Like to this, but much more considerable, was that famous me. teor which was seen to pass over Italy, on the 21st of March. O.S. Anno 1676, about an hour and three quarters after sun set, which happened to be observed, and was well considered, by the famous professor of mathematics in Bononia, Geminian Montavari, as may be seen in his Italian treatise about it, soon after published at Bononia. He observes that at Bononia, its greatest altitude iu the S. S. E. was thirty-eight degrees, and at Siena, fifty-eight to the N.N.W.; that its course, by the concurrence of all the observers, was from E. N. E. to W.S.W. that it came over the Adriatic Sea as from Dalmatia: that it crossed over all Italy, being nearly vertical to Rimiui and Savigniano on the one side, and to Leghorn on the other : that ils perpendicular altitude was at least thirty-eight mies : that in all places near this course, it was heard to make a laissing uoise as it passed, like that of artificial fire-works: that having passed over Leghorn, it went off to sea towards Corsica; and lastly, that at Leghorn it was beard to give a very loud report like a great cannon; inimediately after which, another sort of sound was heard, like the rattling of a great cart running over stones, which continued about the time of a credo.

He concludes, from the apparent velocity it went with at Bono. nia, at above fifty miles distance, that it could not be less swift, than 160 miles in a micute of time, which is above ten times as swift as the diurnal rotation of the earth under the equinoctial, and not many times less than that with which the annual motion of the earth about the sun is performed. To this he adds, its magni. tude, which appeared at Bononia larger than the moon in one dia. meter, and above half as large again in the other; which with the given distance of the eye, makes its real less diameter above half a mile, and the other in proportion. This supposed, it cannot be wondered that so great a body moving with such an amazing velo. city through the air, though so much rarefied as it is in its upper regions, should occasion so loud a hissing noise, as to be heard at such a distance as it seems this was. But it will be inuch harder to conceive, how such an impetus could be impressed on this body, wbich far exceeds that of any cannon ball; and how this impetus should be determined in a direction so nearly parallel to the horizon; and what sort of substance it must be, that could be so im. pelled and ignited at the same time: there being no volcano, or other spiraculum of subterraneous fire, in the N. E. parts of the world, that we ever yet heard of, from whence it might be projected.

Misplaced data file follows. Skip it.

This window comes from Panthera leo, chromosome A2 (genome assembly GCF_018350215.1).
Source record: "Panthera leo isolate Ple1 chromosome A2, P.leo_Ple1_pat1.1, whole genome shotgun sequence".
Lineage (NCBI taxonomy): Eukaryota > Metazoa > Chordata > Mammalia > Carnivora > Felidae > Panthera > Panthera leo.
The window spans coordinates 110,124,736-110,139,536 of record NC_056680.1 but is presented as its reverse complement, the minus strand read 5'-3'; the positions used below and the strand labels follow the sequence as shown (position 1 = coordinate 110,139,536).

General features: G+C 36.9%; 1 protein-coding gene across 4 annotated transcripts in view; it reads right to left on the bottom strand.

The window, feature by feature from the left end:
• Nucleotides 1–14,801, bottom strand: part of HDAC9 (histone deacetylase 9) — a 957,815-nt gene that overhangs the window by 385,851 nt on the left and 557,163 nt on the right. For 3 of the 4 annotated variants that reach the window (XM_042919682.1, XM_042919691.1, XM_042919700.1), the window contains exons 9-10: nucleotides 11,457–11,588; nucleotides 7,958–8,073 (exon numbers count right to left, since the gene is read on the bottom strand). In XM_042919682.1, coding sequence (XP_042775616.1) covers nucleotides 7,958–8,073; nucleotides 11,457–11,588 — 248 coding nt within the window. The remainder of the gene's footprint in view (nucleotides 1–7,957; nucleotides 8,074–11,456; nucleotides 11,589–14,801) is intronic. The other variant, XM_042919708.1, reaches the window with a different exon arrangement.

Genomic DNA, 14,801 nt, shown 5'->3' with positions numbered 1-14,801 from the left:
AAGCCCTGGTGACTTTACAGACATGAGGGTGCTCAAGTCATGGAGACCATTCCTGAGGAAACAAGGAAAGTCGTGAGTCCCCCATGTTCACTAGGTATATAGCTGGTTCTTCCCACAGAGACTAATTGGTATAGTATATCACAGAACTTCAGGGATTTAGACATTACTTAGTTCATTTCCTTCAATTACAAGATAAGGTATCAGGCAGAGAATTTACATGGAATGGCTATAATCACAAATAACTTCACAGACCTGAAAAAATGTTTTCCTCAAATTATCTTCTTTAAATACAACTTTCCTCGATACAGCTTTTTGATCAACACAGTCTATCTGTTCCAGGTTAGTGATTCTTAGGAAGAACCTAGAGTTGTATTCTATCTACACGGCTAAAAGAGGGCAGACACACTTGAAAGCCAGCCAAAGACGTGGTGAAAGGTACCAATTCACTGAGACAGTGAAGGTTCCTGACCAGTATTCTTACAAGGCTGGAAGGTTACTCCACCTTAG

I have much considered this appearance, and think it one of the hardest things to account for, that I bave yet met with in the phæ. noniena of meteors; and am induced to think that it must be some collection of matter formed in the æther, as it were by some for. tuitous concourse of atoms, and that the earth met with it as it passed along in its orb, then but newly formed, and before it had conceived any impetus of descent towards the sun. For its direc. tion was exactly opposite to that of the earth, which made an angle with the meridian at that time (the sup being in about eleven degrees of Aries) of 67o; that is, its course was from W. S. W. to E.N. E. so that the meteor seemed to move the contrary way. And besides, falling into the power of the earth's gravity, and losing its motion from the opposition of the medium, it seems that it descended towards the earth, and was extinguished in the Tyrrhene Sea, to the W. S.W. of Leghorn. The great report being heard on its first inmersiou into the water; and the rattling, like the driving a cart over stones, being what succeeded on its quenching; some. thing like which is always observed on quenching a very hot iron in water. These facts being past dispute, I would be glad to have the opinion of the learned on them, and what objection can be reasonably made against the abovesaid hypothesis, wbich I bumbly submit to their censure.

P. S. Since this was written, there has fallen into my bands an account of nearly such another appearance, seen in Germany, in the year 1686, at Leipsie, by the late Mr. Gottfried Kirch, who was for many years a very diligent observer of the heavens, and was perfectly well instructed in astronomical matters. In an Appendix to his Ephemerides for the year 1688, he gives this reinarkable account of it. “On the 9th of July, 0. S. at half an hour past one in the morning, a fire ball with a tail was observed, in 84 degrees of Aquarius, and 4° north, which continued immoveable for half a quarter of an hour, having a diameter nearly equal to half the moon's diameter. At first, its light was so great that we could see to read by it: after which, it gradually vanished in its place. This phenomenon was observed at the same time in several other places ; especially at Schlaitza, a town distant from Dantzic eleven German miles towards the south, its altitude being about 6° above the southern horizon."

At the time of this appearance the sun was in 261° of Cancer, and by the given place of the meteor, it is plain, it was seen about

of an hour past the meridian, or ip S. by W. and by its declination it could not be above 24° high at Leipsic, though the same, at Schlaize was about 60° high: the angle therefore at the meteor was about 36°. Whence, by an easy calculus, it will be found, that the same was not less than sixteen German miles distant in a right line from Leipsic, and above 6 ! such miles perpendicular above the horizon, that is at least thirty English miles high in the air. Aud though the observer says of it, immotus perstitit per semi-quadrantem hors, it is not to be understood that it keeps its place like a fixed star, all the time of its appearzuce; but that it had no very remarkable progressive motion. For he himself has, at the end of the said Ephemerides given a figure of it, which he has marked fig. D, whence it appears that it darted downwards obliquely to the right-hand, and where it ended, left two globules or nodes, not visible but by an optic tube (a telescope.)

The same Mr. Gottfried Kirch, in the beginning of a German trea. tise of his, concerning the great comet which appeared in the year 1680, entitled Newe Himinels Zeitung, printed at Nurenburg, anno 1681, gives an account of such another luminous meteor, seen like. wise at Leipsic, on the 22d of May, 1680, 0. S. about three in the